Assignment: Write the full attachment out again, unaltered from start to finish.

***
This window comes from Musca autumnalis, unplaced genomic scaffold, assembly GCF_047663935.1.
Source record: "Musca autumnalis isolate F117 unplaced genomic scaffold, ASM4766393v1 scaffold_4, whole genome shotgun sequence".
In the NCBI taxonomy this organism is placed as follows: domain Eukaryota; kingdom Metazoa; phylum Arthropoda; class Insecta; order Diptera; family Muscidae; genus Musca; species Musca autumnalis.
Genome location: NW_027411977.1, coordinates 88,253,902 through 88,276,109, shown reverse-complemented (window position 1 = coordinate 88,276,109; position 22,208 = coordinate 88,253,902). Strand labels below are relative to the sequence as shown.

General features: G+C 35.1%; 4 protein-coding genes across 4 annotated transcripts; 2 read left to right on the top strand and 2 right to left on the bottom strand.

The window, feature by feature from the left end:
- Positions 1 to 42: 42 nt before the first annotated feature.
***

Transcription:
This window comes from Musca autumnalis, unplaced genomic scaffold, assembly GCF_047663935.1.
Source record: "Musca autumnalis isolate F117 unplaced genomic scaffold, ASM4766393v1 scaffold_4, whole genome shotgun sequence".
In the NCBI taxonomy this organism is placed as follows: domain Eukaryota; kingdom Metazoa; phylum Arthropoda; class Insecta; order Diptera; family Muscidae; genus Musca; species Musca autumnalis.
Genome location: NW_027411977.1, coordinates 88,253,902 through 88,276,109, shown reverse-complemented (window position 1 = coordinate 88,276,109; position 22,208 = coordinate 88,253,902). Strand labels below are relative to the sequence as shown.

General features: G+C 35.1%; 4 protein-coding genes across 4 annotated transcripts; 2 read left to right on the top strand and 2 right to left on the bottom strand.

The window, feature by feature from the left end:
- Positions 1 to 42: 42 nt before the first annotated feature.